In the UK, employers must give both men and women equal treatment in their employment terms and conditions if they do:
- ‘like work’ – work that is the same or mostly similar
- ‘equivalent work’ – work seen as equivalent under a job evaluation exercise
- ”work of equal value’ – work deemed to be of equal value in terms of effort, skill or decision making.
Employees are able to compare the terms within their employment contract with the same terms in a colleague’s contract, if, their colleague is an employee of the opposite sex and doing work of equal value. However, an employer is able to defend a claim if they show the reason for the difference in pay is not based on the sex of the employee.
Ebook: Getting Started with Equal Pay Audits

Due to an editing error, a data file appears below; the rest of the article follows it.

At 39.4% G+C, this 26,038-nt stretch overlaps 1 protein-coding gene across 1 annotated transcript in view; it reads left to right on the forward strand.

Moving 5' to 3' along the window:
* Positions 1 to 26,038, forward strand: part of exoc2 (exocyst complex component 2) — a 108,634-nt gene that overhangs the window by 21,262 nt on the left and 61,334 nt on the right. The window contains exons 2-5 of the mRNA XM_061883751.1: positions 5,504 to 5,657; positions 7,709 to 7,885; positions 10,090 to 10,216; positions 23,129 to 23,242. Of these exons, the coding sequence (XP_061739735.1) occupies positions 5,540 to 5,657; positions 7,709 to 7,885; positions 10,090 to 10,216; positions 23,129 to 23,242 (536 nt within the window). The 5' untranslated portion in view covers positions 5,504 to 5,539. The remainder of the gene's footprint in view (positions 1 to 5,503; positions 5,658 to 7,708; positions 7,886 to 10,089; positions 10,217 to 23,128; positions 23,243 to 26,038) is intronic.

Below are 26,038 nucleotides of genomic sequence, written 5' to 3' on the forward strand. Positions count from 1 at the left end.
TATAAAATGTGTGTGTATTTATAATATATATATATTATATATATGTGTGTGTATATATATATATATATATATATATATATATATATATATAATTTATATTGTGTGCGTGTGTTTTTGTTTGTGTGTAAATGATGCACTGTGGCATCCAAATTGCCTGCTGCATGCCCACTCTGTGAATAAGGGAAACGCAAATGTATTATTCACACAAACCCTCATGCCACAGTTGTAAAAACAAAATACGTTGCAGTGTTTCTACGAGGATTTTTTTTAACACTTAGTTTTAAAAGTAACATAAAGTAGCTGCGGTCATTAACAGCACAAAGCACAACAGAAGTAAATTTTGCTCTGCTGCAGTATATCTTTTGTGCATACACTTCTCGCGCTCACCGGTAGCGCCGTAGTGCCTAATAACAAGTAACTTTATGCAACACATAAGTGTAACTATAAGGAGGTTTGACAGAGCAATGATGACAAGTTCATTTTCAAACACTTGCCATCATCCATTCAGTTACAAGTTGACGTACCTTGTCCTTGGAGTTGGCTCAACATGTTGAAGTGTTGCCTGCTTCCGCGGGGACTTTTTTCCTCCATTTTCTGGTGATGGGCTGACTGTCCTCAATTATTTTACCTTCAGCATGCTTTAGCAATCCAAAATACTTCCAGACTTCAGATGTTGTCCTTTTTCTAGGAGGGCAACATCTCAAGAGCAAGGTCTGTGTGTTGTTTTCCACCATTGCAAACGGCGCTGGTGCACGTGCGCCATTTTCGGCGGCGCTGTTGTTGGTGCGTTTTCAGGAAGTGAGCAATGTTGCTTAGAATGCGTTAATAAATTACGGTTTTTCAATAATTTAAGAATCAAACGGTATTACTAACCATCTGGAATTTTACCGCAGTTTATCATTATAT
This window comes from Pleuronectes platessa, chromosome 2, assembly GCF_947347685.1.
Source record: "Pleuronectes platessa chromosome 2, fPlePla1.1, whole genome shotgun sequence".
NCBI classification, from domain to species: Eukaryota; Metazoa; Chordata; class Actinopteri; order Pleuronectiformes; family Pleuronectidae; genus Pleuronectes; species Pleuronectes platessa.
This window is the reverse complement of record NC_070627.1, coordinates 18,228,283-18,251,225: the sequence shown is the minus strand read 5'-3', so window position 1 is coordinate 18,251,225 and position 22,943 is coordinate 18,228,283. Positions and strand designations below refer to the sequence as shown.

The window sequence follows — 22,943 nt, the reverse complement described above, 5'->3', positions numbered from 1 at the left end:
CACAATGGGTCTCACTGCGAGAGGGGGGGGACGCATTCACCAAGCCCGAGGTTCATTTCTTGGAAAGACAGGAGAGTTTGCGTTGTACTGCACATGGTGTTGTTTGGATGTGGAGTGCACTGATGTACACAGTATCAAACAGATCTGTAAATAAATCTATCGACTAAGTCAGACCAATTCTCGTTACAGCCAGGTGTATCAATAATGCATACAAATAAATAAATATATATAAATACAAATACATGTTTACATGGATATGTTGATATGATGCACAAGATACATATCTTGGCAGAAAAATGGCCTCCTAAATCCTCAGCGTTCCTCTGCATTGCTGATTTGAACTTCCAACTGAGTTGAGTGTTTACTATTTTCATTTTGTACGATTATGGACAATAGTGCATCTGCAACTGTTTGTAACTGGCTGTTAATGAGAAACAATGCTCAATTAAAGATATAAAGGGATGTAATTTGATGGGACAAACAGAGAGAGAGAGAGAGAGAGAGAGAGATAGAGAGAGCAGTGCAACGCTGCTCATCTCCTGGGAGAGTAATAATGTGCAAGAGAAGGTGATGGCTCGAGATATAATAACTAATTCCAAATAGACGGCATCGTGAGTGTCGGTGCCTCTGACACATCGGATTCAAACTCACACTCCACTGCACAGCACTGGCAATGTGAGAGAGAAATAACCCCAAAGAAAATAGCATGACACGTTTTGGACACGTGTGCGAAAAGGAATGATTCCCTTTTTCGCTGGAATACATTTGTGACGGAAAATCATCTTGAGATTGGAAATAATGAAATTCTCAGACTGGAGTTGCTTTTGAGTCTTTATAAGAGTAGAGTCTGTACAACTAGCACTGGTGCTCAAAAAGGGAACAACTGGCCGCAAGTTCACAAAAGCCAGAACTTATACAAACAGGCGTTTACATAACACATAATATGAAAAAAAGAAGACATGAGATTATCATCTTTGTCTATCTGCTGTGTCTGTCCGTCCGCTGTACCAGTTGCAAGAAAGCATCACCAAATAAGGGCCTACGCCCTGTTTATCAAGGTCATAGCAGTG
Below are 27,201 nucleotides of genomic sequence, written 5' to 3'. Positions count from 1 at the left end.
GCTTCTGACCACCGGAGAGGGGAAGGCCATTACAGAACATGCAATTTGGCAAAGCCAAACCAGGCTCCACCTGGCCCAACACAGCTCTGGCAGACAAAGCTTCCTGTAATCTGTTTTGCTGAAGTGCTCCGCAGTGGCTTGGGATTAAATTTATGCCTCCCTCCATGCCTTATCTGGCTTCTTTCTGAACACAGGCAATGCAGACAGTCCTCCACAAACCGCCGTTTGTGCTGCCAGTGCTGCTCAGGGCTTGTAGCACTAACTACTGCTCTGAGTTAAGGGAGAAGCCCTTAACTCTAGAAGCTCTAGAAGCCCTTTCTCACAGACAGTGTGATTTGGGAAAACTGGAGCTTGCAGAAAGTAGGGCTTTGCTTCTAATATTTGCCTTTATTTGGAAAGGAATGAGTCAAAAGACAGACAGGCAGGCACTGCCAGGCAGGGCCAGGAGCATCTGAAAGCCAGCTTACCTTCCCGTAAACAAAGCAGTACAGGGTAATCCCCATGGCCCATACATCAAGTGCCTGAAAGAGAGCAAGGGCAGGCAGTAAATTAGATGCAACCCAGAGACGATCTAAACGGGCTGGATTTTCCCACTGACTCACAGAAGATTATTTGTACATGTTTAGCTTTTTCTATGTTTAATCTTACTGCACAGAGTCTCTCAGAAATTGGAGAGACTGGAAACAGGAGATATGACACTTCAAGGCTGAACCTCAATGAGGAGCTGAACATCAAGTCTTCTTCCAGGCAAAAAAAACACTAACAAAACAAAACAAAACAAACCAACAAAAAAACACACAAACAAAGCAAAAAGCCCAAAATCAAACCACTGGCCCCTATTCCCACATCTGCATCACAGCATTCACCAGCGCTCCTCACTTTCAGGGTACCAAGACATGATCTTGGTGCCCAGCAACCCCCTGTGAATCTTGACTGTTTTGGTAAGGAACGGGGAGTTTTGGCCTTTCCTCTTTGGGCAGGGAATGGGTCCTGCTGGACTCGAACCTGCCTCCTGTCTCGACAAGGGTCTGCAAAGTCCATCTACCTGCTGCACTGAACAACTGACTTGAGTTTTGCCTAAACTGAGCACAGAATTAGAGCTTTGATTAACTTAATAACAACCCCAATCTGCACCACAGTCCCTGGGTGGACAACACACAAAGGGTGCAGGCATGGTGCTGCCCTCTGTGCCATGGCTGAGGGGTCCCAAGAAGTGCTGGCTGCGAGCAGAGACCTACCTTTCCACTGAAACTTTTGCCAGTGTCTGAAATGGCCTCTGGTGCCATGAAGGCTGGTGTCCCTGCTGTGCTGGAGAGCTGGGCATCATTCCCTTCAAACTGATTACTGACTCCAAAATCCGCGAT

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Equal Pay is not the gender pay gap
The gender pay gap is different from equal pay as it is concerned with the differences in the average pay between men and women over a period of time no matter what their role is.
Equal pay deals with the pay differences between men and women who carry out the same or similar jobs. For information on the gender pay gap and the UK regulations on calculating it, check out our page on the gender pay gap regulations.
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